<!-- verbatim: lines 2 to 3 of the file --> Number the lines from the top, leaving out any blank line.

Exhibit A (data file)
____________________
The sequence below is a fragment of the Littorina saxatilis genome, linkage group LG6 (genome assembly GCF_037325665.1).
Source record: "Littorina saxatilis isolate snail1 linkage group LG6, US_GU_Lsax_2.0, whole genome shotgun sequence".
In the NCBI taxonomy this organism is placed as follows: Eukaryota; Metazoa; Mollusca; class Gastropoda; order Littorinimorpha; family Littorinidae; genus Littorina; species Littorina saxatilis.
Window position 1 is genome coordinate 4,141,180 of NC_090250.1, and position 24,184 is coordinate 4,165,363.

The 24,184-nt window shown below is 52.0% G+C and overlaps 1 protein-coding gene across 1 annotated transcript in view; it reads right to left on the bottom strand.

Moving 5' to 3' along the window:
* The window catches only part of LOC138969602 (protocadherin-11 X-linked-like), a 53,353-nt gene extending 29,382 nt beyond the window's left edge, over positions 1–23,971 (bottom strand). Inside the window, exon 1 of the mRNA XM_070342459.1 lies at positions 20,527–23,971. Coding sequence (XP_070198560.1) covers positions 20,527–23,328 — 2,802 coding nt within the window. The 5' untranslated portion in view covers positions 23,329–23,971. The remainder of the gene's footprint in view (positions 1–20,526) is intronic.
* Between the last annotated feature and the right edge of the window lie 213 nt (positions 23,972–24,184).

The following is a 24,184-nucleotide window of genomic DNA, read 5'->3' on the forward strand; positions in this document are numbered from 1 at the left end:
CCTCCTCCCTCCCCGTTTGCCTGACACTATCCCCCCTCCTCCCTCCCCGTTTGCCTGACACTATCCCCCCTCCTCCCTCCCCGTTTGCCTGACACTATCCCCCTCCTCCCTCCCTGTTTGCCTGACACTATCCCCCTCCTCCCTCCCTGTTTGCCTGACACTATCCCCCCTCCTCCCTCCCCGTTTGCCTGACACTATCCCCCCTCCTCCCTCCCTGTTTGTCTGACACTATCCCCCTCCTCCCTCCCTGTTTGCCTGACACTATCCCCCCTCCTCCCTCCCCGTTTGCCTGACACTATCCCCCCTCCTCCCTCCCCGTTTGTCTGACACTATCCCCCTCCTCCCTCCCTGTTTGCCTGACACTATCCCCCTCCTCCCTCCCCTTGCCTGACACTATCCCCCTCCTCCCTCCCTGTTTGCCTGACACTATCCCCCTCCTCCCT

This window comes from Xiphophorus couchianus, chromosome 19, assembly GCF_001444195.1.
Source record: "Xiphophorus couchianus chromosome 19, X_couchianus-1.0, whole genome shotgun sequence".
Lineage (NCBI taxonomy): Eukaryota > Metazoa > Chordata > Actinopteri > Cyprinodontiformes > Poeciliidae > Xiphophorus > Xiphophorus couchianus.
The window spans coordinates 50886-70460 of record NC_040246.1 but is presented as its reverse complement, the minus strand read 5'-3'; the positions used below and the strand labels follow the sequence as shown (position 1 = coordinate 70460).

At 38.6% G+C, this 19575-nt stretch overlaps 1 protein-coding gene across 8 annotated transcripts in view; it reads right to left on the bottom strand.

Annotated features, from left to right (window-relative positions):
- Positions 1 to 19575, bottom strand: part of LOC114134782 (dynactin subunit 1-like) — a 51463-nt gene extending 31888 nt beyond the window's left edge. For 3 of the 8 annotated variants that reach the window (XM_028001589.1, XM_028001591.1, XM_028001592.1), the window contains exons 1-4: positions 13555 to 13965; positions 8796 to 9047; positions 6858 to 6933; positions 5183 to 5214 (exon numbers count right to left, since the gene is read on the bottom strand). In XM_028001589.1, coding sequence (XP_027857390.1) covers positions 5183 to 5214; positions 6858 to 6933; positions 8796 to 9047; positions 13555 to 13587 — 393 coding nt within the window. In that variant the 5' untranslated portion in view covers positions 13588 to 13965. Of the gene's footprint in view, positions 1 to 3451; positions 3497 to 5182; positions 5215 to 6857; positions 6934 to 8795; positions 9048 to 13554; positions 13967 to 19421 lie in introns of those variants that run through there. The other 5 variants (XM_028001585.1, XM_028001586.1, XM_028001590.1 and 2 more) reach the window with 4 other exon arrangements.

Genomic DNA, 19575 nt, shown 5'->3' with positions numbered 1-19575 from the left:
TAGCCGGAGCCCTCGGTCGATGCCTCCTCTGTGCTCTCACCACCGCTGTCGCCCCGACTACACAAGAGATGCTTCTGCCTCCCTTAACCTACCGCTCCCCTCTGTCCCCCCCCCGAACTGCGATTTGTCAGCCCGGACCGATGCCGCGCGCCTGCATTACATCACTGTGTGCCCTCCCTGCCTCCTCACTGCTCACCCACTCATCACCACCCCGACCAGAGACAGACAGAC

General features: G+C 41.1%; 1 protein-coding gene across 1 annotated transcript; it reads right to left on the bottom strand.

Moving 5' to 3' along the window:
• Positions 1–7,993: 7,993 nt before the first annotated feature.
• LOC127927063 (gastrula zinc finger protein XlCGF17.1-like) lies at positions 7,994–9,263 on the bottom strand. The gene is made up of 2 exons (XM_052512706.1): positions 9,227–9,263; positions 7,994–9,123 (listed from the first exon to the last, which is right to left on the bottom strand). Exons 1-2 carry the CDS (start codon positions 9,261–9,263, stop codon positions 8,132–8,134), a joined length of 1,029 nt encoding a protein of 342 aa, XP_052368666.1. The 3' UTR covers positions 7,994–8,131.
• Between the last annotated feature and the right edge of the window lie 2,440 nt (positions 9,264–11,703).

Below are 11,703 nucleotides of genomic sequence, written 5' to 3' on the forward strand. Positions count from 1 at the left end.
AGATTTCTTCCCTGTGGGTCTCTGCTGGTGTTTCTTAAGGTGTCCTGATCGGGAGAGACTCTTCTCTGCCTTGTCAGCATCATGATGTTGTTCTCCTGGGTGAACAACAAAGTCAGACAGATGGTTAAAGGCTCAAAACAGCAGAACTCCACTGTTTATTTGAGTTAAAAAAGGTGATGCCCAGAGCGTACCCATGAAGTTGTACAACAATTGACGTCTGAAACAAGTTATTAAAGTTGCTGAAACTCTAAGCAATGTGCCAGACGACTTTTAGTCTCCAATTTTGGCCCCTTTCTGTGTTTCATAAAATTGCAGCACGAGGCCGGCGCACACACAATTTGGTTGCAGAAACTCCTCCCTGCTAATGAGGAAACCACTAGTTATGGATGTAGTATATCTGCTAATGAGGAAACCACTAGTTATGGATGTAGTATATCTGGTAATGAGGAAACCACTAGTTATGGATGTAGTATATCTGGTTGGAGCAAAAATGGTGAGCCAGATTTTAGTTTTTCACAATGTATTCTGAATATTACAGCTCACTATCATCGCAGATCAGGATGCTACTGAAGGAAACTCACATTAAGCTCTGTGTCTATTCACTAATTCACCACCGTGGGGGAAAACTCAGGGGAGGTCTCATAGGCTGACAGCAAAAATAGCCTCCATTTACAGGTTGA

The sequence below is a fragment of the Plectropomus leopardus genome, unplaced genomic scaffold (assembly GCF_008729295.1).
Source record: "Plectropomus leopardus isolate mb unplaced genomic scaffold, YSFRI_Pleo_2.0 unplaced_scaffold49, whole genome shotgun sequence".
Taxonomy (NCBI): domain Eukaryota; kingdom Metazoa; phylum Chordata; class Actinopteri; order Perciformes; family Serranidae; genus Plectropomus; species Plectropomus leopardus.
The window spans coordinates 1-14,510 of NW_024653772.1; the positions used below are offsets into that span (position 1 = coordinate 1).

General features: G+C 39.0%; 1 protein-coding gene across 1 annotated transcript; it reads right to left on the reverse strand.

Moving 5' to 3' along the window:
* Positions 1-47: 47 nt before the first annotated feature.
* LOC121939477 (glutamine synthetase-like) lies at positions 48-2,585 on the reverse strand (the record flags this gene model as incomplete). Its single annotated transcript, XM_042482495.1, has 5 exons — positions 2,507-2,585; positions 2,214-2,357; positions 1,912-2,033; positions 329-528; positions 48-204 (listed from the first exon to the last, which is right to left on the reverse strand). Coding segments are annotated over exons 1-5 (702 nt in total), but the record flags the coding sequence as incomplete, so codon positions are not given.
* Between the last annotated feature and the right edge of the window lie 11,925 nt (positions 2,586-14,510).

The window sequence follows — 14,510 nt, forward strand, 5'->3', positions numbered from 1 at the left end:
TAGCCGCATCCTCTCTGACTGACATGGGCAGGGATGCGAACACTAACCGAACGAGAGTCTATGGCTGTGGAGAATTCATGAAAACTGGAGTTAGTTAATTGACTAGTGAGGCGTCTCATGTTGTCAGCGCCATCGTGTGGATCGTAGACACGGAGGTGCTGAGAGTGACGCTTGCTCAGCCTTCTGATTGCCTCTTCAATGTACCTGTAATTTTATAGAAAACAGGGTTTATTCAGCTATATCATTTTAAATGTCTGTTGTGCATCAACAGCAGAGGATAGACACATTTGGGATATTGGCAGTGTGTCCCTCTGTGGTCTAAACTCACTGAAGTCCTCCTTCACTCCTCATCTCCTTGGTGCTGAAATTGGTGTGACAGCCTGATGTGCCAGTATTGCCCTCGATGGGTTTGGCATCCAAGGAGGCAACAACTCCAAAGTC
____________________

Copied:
Source record: "Littorina saxatilis isolate snail1 linkage group LG6, US_GU_Lsax_2.0, whole genome shotgun sequence".
In the NCBI taxonomy this organism is placed as follows: Eukaryota; Metazoa; Mollusca; class Gastropoda; order Littorinimorpha; family Littorinidae; genus Littorina; species Littorina saxatilis.